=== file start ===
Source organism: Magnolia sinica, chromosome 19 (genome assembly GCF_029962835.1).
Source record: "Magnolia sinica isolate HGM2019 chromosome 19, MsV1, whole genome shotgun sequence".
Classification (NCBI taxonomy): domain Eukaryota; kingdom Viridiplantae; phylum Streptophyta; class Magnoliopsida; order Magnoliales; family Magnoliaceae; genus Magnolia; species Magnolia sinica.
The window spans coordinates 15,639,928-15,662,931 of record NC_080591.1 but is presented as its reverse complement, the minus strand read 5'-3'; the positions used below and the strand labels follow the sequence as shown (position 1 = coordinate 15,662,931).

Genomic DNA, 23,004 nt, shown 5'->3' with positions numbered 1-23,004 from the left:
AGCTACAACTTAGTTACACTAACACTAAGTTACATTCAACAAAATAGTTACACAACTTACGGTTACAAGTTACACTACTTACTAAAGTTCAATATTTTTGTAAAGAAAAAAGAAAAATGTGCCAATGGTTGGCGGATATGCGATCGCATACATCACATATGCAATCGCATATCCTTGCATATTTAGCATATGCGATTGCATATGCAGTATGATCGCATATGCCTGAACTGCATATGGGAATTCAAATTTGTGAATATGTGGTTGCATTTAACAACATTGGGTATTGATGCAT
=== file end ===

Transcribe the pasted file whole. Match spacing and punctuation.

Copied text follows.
Source organism: Magnolia sinica, chromosome 19 (genome assembly GCF_029962835.1).
Source record: "Magnolia sinica isolate HGM2019 chromosome 19, MsV1, whole genome shotgun sequence".
Classification (NCBI taxonomy): domain Eukaryota; kingdom Viridiplantae; phylum Streptophyta; class Magnoliopsida; order Magnoliales; family Magnoliaceae; genus Magnolia; species Magnolia sinica.
The window spans coordinates 15,639,928-15,662,931 of record NC_080591.1 but is presented as its reverse complement, the minus strand read 5'-3'; the positions used below and the strand labels follow the sequence as shown (position 1 = coordinate 15,662,931).

Genomic DNA, 23,004 nt, shown 5'->3' with positions numbered 1-23,004 from the left:
AGCTACAACTTAGTTACACTAACACTAAGTTACATTCAACAAAATAGTTACACAACTTACGGTTACAAGTTACACTACTTACTAAAGTTCAATATTTTTGTAAAGAAAAAAGAAAAATGTGCCAATGGTTGGCGGATATGCGATCGCATACATCACATATGCAATCGCATATCCTTGCATATTTAGCATATGCGATTGCATATGCAGTATGATCGCATATGCCTGAACTGCATATGGGAATTCAAATTTGTGAATATGTGGTTGCATTTAACAACATTGGGTATTGATGCAT